It was on a razor’s edge. Exactly one year ago, the Bavaria Yachts shipyard in south Germany’s Giebelstadt was rescued from insolvency and was able to continue operations with the help of the investor CMP. The Franconian shipyard has just successfully passed its first year of restructuring.
In year 2 after the restart Bavaria Yachts plans to present two new boat model developments and some facelifts at boot Düsseldorf Boat Show in January 2020. Shipyard CEO Michael Müller in his interview with float takes a look on the achieved work in the past 12 months and gives an insight into the near future.
“We’re bringing a lot of know-how back into the shipyard.”
float: Mr. Müller, Bavaria Yachts has just had his first birthday – for the second time. The yard has survived the critical first year after insolvency. The shipyard was represented with two sail yacht models at the Cannes Yachting Festival. Which direction is Bavaria Yachts heading in the second year?
Michael Müller: We were not only represented in Cannes, but also in Southampton, Oslo, Lelystad, Genoa, La Rochelle and Friedrichshafen. Until boot Düsseldorf in January 2020, other important boat shows will follow. We have already passed important milestones for the brand and the shipyard.
Our dealer network has remained stable, and we were able to partner with new dealers in important regions. Accordingly, we were able to achieve our targets for the first financial year – which for us practically was only from October 2018 to 31 July of this year – and to deliver 350 sailing and motor yachts.
Full production line in the shipyard © Bavaria Yachts
A new, more flexible working hours model gives us more possibilities in production for the current fiscal year. This means that we can do more work during the production-intensive winter months and employees can dill their overtime again during the summer months. We can thus optimize delivery times and no longer need seasonal workers during production peaks. We plan to deliver up to 450 units this year.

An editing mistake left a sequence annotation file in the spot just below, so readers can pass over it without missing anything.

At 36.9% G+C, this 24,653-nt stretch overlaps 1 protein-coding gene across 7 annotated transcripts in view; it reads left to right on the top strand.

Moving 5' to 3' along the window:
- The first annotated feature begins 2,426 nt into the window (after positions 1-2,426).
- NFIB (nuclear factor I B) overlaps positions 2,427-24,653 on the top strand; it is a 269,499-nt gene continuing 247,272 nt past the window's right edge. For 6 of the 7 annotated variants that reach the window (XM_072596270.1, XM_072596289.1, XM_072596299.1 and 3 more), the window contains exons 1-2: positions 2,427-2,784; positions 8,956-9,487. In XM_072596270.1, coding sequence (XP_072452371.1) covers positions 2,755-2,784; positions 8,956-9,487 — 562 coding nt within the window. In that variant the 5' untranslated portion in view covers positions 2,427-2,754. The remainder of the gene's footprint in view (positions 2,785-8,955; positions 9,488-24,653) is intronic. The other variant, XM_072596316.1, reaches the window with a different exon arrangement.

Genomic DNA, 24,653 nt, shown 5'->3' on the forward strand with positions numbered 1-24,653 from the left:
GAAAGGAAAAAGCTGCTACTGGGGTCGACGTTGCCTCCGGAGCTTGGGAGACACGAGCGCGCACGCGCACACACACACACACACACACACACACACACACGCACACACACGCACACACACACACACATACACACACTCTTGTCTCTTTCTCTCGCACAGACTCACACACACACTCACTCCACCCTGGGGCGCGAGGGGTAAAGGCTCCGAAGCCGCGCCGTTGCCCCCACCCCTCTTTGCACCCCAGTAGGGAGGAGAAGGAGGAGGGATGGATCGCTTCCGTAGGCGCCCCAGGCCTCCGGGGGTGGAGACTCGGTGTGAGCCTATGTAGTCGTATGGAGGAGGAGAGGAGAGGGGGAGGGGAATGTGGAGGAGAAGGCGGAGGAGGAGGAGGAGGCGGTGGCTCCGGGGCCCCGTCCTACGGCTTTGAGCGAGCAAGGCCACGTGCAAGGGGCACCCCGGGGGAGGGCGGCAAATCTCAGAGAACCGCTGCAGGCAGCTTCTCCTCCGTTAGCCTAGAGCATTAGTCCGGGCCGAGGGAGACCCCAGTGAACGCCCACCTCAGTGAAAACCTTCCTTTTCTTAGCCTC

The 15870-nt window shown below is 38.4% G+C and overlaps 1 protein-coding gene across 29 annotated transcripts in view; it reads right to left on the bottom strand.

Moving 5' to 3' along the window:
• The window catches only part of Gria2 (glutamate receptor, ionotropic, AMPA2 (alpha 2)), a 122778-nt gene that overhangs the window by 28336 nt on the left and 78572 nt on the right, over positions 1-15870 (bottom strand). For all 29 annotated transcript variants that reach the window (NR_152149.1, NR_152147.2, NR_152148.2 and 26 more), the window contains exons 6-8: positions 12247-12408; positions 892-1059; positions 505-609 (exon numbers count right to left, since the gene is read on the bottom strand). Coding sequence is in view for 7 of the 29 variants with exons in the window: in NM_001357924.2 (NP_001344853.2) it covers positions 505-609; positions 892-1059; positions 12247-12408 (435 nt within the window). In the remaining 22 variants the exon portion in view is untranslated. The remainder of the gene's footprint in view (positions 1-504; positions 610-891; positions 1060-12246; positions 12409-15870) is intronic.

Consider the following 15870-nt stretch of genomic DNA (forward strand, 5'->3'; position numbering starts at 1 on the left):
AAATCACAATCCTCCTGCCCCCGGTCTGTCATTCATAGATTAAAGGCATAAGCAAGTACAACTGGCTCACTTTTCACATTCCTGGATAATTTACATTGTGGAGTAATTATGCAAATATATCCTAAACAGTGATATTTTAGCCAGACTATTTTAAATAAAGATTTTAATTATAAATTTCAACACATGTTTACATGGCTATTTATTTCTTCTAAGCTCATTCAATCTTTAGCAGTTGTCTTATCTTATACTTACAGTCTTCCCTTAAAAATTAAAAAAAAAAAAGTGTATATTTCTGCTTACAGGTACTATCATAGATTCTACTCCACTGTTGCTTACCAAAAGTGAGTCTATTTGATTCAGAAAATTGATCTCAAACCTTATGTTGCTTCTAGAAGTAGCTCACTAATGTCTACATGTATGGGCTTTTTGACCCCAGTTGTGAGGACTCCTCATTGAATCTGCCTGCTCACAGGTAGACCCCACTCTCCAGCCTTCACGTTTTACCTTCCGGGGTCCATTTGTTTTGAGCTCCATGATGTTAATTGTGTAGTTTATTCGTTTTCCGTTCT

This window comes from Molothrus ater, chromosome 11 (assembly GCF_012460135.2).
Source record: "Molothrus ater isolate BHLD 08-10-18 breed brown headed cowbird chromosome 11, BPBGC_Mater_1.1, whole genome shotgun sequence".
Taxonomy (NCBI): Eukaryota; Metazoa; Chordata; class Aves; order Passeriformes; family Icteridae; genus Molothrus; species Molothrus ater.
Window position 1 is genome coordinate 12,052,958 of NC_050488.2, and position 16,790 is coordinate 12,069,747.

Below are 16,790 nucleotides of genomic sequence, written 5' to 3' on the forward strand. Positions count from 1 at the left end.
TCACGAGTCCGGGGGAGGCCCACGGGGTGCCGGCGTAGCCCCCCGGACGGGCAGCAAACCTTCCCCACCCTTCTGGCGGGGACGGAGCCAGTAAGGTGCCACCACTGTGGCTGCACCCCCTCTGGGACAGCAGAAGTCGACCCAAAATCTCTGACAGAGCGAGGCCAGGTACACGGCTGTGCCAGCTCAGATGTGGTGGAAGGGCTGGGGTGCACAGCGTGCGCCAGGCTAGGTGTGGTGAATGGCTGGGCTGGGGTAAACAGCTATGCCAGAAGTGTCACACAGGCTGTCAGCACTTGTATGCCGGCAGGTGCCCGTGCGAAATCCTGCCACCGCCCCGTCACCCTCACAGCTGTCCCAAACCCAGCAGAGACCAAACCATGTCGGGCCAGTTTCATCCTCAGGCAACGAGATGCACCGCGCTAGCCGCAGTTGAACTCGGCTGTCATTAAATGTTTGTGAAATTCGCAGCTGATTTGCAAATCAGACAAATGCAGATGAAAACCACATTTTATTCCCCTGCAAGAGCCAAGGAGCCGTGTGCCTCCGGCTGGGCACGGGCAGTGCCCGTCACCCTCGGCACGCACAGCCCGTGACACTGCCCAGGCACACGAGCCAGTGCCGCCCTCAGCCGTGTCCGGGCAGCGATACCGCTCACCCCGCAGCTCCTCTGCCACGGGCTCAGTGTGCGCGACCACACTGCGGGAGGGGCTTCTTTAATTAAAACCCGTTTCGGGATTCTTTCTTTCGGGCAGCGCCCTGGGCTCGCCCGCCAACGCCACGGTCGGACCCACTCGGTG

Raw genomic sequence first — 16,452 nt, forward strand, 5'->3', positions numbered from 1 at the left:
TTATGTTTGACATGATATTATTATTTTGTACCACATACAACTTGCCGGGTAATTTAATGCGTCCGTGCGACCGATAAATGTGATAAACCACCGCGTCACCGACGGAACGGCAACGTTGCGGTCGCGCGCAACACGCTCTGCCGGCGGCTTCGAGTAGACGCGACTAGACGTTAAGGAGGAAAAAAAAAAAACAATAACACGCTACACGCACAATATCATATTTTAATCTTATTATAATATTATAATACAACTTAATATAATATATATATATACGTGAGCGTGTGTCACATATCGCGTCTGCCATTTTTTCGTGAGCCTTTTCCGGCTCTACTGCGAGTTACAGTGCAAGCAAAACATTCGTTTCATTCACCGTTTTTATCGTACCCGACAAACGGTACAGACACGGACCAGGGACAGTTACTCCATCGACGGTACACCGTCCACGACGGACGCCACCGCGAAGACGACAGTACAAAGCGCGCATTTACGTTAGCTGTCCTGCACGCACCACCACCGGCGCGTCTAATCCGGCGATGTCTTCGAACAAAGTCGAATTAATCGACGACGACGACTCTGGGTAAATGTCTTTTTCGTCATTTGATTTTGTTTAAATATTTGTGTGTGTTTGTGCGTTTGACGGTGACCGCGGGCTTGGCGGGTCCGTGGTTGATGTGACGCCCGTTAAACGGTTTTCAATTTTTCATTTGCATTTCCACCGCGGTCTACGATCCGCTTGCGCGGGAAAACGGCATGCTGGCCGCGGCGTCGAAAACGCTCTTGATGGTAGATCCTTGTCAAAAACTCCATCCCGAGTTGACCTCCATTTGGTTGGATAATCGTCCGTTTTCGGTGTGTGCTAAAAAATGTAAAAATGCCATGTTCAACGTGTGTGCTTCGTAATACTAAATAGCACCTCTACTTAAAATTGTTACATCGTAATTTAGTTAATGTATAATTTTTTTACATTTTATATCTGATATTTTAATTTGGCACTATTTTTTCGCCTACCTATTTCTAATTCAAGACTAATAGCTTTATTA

How have the production processes worked out in the meantime? What have you changed and improved?
CMP, the new owner, had to take care about everything at first, and we hardly had any time. We have learned from our products, from our customers and from the markets over the last twelve months. As a company, you can only do that yourself. That’s why we bring a lot of know-how back to the shipyard. That saves costs and creates more control.
We are currently investing in a new machine for our furniture production in the carpentry shop. We are also investing in new technologies and development capacity. We have to develop new boats, and that has to be faster than normal. This year alone we are investing several million euros in development.
The wood finishing is produced in-house © Bavaria Yachts
What is produced in-house?
Our principle is “Made in Giebelstadt – made in Germany”. All the boats we build come from here. Product development, product maintenance, line support, engineering and technology will be done in-house again in the future. We give great importance to wood finishing in our own joinery, where we build all the furniture ourselves and adapt it ourselves. The quality feature of a Bavaria should be: It is a solid boat.
Other shipyards build in Poland. Bavaria does not do that. How do you manage to survive in competition?
Bavaria builds boats between 33 and 57 feet. Everyone knows: The smaller the boats, the lower the margin – and the higher the cost pressure. That’s why we don’t go below 30 feet, because here we cannot earn anything anymore. Then we would also have to go to Poland.
Mr Müller, you come from a completely different professional background than boating industry. How much does a shipyard manager need to know to run a shipyard successfully?
Good question! At Bavaria I have the impression: The more managing directors there were who thought they knew the matter, the more problems they had. I think it is important to have a certain neutrality and business efficiency.